This month Louis XIV dances once again in the gardens of Versailles. In artist Jean-Michel Othoniel's three-part Les Belles Danses, water-spouting strings of gold-leaf in glass bubbles follow carefully choreographed skips, leaps and glides across three reflecting pools, inspired by ballets danced by Louis XIV. The installation, the first new permanent art created for Versailles in three centuries, marks the revival of the garden's Water Theatre grove.

The sculptures are individually tagged 'The Entrance of Apollo', 'The Rigadoun of Peace' and the 'Bourée of Achilles'. After spending much of this year working out of the palace's former apothecary, Othoniel will finish the installation this month and preview the spectacle during FIAC in October, before a grand opening next May.

The piece is based on an obscure dance annotation system developed for Louis XIV by Roger-Auger Feuillet in 1701. In a curious case of artistic synchronicity, Feuillet's startlingly modern-looking hieroglyphs were also recently rediscovered by British photographer Tessa Traeger. (You can read about how she employed them in our October issue, W*187.)

Versailles' Water Theatre grove, a setting for outdoor concerts, ballets and plays, was originally designed by Louis XIV's favoured landscape architect André Le Notre, working with the painter Charles Le Brun, and created between 1671 and 1674. It was destroyed by Louis XVI to make way for lawns and then again, and more emphatically, by the great storm of 1999.

In 2011, the Versailles estate decided it would remodel the garden and launched a competition to find a new design. Othoniel was approached by landscape designer Louis Benech, who had helped give Paris' Tuileries a facelift in the early 1990s, to join him in entering a competition.

Othoniel had experience working in the grandest of historical settings: he'd hung massive glass necklaces in the garden of the Villa Medici in Rome and installed works in the trees of the Peggy Guggenheim Collection's Venetian garden; in the Alhambra gardens in Granada; in the Mesopotamian room at the Louvre; and near the Palais-Royal. The Othoniel/Benech collaborative entry was also the only one to echo the landscaper/artist combination of the 17th century, and beat 140 competitors.

For the past two decades, Othoniel has been working with the world's finest glass blowers: in Murano in Venice, Monterrey in Mexico, Sapporo in Japan and Firozabad in India. And once he had hit upon Feuillet's annotation system, he turned to glass blowers in Murano and Basel to produce 1,750 gilded glass balls to use in his sculptures. To realise his vision, he worked with the fountain engineers of Versailles.

We talked to Othoniel about his new work and connecting with the dancing King...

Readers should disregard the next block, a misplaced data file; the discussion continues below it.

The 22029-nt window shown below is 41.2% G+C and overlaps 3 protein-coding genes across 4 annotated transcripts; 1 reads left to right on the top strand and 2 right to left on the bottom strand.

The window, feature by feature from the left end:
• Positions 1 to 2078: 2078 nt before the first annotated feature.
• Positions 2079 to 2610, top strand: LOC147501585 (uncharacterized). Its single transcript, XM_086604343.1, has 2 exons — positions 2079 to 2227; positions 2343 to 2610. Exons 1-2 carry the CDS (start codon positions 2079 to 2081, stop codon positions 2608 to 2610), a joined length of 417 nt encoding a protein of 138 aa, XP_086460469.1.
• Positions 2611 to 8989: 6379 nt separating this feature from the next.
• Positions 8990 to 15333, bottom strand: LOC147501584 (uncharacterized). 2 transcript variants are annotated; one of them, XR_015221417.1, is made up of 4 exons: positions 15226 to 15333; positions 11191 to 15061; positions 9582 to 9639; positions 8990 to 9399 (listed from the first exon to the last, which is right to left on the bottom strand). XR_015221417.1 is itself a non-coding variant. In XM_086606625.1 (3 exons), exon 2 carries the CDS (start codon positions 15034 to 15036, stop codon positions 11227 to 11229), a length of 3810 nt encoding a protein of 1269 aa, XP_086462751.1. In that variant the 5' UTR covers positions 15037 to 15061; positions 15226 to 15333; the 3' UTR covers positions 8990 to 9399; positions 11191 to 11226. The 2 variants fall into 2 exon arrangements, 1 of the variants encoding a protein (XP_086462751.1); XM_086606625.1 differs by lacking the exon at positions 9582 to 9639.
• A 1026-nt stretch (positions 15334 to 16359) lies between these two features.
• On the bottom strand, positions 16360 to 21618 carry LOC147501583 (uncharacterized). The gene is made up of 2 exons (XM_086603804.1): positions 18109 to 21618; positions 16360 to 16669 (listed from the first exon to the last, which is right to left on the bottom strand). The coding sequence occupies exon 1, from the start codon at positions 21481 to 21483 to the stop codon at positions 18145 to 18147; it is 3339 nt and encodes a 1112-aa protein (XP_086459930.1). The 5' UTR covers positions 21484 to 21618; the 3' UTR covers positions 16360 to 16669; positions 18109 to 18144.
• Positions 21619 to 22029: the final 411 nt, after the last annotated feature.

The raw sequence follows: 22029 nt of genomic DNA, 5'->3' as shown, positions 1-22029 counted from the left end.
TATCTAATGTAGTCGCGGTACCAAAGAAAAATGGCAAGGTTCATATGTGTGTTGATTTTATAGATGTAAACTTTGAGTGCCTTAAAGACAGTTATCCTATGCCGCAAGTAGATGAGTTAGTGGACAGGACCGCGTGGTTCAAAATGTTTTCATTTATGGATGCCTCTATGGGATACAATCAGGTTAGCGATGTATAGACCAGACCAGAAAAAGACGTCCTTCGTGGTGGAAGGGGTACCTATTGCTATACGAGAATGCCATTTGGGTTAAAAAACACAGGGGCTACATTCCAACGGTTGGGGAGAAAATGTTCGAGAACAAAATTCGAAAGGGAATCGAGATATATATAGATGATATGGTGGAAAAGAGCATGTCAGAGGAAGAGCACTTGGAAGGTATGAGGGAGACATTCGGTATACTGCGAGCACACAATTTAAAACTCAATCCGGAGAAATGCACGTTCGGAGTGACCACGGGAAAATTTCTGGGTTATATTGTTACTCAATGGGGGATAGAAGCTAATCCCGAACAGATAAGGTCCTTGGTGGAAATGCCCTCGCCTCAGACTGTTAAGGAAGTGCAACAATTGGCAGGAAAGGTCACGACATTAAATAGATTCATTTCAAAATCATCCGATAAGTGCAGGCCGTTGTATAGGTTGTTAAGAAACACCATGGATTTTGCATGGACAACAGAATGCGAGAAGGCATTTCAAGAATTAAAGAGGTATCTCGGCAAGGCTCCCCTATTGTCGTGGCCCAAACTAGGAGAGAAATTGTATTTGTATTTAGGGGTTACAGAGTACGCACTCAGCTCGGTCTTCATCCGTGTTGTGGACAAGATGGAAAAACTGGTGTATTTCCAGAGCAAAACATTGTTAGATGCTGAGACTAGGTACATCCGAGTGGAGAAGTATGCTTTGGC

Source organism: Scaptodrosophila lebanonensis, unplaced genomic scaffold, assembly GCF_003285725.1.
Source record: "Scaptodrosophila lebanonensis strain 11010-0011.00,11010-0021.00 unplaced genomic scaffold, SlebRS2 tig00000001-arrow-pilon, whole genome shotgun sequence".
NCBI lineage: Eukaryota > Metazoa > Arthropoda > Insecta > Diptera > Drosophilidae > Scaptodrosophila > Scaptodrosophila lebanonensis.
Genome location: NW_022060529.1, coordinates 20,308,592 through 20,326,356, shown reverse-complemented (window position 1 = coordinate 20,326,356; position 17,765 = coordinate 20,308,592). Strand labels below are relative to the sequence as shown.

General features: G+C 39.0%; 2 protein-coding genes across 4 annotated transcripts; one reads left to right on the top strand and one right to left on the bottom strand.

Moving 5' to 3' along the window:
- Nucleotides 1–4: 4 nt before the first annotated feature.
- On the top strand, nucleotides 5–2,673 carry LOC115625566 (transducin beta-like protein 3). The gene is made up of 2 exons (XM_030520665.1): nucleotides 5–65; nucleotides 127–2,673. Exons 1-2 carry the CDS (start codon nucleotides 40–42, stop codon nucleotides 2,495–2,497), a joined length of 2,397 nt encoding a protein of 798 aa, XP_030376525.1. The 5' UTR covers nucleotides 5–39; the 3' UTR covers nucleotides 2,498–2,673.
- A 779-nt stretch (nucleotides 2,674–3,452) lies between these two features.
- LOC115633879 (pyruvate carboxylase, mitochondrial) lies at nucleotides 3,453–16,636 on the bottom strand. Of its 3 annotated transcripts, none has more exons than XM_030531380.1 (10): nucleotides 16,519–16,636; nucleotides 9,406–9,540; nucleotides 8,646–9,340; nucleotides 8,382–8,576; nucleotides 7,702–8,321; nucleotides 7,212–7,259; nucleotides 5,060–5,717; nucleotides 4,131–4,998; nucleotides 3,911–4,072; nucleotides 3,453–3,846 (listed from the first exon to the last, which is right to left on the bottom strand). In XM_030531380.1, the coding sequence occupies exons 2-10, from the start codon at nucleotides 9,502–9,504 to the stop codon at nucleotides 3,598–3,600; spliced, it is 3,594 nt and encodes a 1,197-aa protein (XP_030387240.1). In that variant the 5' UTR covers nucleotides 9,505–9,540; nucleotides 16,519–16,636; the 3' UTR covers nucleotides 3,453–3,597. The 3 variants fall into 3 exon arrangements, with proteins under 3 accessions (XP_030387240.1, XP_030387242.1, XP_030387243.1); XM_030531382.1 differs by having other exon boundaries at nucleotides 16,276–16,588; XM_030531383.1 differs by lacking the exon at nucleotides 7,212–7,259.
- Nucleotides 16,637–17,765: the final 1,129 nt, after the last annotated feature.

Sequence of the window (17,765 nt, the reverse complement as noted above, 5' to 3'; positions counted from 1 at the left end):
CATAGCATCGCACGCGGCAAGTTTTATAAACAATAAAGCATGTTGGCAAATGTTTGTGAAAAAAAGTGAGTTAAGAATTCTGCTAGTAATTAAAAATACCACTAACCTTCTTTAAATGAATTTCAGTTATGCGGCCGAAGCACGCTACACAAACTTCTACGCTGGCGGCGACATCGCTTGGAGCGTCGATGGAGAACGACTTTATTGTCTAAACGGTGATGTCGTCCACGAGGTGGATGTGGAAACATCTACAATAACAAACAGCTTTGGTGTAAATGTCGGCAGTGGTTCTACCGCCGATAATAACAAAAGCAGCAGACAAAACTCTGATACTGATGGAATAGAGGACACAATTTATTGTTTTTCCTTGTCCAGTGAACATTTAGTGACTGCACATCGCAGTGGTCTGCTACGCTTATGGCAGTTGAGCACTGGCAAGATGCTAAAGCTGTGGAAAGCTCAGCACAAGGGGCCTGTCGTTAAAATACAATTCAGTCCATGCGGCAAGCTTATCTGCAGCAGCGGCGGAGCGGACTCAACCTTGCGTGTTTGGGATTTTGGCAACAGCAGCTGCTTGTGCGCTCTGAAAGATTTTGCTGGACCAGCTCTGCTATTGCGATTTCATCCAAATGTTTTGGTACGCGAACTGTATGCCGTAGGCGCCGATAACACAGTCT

W*: How did you work with Louis Benech? You hadn't worked together before?
Jean-Michel Othoniel: No, he approached me and I didn't know him, nor was I really even aware of him. But he had seen something of mine at the Pompidou. He had designed the garden stages and he asked me to work on a sculptural element, like Le Notre and Le Brun.

What condition where the gardens in before you started work?
It was a totally wild space. It had been destroyed by the storm in 1999, but it had been already destroyed by Louis XVI. It was totally overgrown and closed off to the public. It was used to store fireworks for events.

Was it hard to imagine what they had once been and what they could become?
I really wanted to link the project to Louis XIV without it becoming pastiche. I read a lot of books about him and particularly about how he used the gardens and realised that it was very choreographed. It was about theatre and dance and display. And then I found the dance annotation.

And you knew instantly that was the idea you needed? That you really had something to work with?
Yes, it seemed very close to the embroidery patterns Le Notre had made; these mazes he produced with small flowers. And there was an obvious connection for me, back to my sculptures. When I saw the annotations, they were so close to the shapes I was using in my work. They were like something from my past life. I could put them in 3D, linked to the body in movement. It was a chance to do something conceptual. The annotation was about writing down movement in space, and in a way that is close to what I try to do with my sculpture.

And you had never seen the dance annotation system before?
No. And I had the chance to read the original in the Boston library when I was doing a residency there. People in ballet knew about it but no one in art knew about it. Graphically, it looks totally contemporary. And to me it seemed to connect to artists like Richard Long and his walking art. I have tried to bring something else to it, something sensual. And also create a place and space for contemplation, much more like the English garden than the formal French garden, a place for introspection and to be in nature.

You've been at work at the former apothecary in Versailles since the beginning of the year. What was that like?
It made the scale of the project even more clear, the location and how unique it was.